Imagine, something the size of a pea worth $5 million. That’s the value of helium-3 and while it’s rare on Earth, the moon is full of it. Why do you care?
Astronomers are using helium-filled hard drives to capture the first-ever image of a supermassive black hole – a feat that proved impossible with regular drives.
If you have cash on you, you’re have cocaine on you. That’s what new research that uses a special helium-based testing technology suggests.
They might be commonplace for most of us, but when you learn what goes into the making of latex balloons, you’ll never look at them the same again.
Using nothing but helium and foam, helium clouds are becoming a popular promotional tool and a lucrative tourist attraction.
To most, helium is synonymous with balloons. One of its biggest uses though is actually to prevent things from blowing up, and that is one of the reasons why we use helium for welding.
There are some articles and videos circling the web that promote how to make your own helium for filling balloons. But can you make your own helium at home? Let’s get the facts straight.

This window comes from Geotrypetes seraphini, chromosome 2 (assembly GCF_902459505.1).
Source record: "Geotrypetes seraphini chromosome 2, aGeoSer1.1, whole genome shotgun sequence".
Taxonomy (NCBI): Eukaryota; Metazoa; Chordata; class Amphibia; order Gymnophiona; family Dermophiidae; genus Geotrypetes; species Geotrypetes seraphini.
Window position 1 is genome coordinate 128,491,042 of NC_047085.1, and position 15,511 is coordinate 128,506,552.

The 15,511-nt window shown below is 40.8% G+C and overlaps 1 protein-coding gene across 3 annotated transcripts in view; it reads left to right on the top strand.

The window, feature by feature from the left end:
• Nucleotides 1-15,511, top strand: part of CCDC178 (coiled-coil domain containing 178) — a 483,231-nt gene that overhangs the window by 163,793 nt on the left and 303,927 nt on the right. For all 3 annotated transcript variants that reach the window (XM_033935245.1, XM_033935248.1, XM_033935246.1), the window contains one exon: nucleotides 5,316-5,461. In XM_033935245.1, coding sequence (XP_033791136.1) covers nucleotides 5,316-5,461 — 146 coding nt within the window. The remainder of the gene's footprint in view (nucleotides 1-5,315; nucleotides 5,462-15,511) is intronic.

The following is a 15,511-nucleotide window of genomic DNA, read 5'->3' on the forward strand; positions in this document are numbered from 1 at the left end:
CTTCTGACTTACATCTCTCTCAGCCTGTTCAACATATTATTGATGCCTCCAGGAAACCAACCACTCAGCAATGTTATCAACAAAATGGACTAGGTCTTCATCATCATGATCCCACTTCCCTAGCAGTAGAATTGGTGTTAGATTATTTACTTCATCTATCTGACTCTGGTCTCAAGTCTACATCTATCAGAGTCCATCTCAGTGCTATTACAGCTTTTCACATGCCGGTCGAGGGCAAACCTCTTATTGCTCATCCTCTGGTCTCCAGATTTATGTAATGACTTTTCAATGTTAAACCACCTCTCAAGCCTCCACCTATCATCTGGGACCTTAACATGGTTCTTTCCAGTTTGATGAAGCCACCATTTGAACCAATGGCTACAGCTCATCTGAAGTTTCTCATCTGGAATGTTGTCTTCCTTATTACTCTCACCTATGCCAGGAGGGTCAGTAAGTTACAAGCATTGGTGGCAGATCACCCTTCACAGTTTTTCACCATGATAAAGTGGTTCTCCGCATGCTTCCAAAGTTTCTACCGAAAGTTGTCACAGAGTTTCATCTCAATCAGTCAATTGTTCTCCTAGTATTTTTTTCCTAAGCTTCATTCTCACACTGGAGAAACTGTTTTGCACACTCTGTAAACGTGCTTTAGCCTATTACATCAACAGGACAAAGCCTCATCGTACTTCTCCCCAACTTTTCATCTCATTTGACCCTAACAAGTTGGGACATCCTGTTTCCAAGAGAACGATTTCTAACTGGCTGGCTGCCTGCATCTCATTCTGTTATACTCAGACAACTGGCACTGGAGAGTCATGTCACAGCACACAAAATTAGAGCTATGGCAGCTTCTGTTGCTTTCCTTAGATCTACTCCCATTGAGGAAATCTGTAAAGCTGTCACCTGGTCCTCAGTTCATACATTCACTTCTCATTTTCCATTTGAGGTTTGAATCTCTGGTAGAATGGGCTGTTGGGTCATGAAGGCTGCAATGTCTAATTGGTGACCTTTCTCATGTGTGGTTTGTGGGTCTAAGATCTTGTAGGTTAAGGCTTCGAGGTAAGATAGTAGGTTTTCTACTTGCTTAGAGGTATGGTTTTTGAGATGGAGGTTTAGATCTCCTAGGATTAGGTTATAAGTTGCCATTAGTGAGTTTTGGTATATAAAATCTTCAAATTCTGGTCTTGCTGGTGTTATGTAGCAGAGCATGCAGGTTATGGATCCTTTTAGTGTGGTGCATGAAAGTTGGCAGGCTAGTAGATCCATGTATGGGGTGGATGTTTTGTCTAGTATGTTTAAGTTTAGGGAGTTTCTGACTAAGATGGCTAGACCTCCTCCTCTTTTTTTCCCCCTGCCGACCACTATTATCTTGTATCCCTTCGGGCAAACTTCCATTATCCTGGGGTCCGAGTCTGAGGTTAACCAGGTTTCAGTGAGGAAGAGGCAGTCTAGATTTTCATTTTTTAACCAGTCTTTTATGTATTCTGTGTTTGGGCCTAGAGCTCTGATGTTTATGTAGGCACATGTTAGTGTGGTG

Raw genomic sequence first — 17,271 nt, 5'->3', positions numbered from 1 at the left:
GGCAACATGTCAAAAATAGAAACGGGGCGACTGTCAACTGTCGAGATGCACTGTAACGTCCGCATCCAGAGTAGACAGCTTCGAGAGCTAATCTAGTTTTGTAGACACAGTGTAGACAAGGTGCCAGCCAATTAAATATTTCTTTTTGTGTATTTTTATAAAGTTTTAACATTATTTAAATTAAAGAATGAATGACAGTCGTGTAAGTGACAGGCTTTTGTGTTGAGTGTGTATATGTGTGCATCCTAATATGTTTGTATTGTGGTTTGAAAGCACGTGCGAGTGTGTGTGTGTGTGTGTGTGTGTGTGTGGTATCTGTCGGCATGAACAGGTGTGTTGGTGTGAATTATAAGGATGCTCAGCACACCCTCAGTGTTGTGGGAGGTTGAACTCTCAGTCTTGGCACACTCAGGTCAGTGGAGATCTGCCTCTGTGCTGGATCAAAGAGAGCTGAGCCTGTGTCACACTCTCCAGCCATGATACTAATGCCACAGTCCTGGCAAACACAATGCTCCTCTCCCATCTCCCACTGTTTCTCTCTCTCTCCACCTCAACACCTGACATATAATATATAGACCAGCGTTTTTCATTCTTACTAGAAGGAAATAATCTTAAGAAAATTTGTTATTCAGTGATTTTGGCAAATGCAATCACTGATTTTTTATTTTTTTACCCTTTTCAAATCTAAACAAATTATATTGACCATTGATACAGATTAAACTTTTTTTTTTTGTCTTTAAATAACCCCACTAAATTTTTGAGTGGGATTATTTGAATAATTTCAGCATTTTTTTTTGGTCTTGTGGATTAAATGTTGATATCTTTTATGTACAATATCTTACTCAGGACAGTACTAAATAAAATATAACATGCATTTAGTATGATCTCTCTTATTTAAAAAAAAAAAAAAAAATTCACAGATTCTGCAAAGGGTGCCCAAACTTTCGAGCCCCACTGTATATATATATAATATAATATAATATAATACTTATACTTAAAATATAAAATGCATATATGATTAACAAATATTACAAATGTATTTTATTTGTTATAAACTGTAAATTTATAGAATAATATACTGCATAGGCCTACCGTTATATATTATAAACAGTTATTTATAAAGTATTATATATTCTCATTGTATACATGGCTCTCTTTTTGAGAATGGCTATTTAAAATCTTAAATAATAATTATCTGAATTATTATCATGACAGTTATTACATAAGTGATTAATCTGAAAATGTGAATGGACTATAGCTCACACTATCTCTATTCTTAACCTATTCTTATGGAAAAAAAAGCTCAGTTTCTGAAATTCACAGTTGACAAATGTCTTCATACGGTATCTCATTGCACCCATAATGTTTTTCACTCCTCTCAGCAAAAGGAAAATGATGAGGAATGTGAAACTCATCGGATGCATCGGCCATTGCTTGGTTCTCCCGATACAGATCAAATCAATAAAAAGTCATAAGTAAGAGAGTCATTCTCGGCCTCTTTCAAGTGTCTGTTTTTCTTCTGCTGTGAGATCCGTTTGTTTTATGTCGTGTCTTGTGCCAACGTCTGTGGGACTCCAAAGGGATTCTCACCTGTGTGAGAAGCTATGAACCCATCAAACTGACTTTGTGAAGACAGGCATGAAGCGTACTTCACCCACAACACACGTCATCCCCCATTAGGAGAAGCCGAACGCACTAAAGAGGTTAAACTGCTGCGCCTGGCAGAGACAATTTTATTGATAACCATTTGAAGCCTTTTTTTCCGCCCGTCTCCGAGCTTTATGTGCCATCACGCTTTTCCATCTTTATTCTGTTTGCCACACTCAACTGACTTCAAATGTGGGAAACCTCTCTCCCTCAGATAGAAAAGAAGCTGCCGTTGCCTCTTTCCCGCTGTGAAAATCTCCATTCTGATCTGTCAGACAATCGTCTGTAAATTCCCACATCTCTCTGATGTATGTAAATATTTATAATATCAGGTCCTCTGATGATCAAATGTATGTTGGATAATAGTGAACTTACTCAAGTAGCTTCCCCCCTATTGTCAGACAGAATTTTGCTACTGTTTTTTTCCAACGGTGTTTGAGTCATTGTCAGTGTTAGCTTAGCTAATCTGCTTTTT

Google’s “Project Loon” could bring Internet access to people across the globe that have never logged on before, and the entire operation depends primarily on helium balloons.
Helium balloon fishing is a pretty unique style of fishing that you will only find in a few corners of the globe. In this video, these two Florida captains demonstrate helium balloon fishing for sailfish, mackerel, and more.
When we think of uses for helium, most everyone immediately thinks of party balloons, blimps, and high-pitched voices. However, the uses for helium go far beyond just a few novelties. (Never inhale helium, by the way. It can kill you.) In fact, without helium, we may have never had our supermarket checkouts, iPhones, or even the ability to detect tricky cancers.
Below are the different uses for helium that you probably didn’t know existed.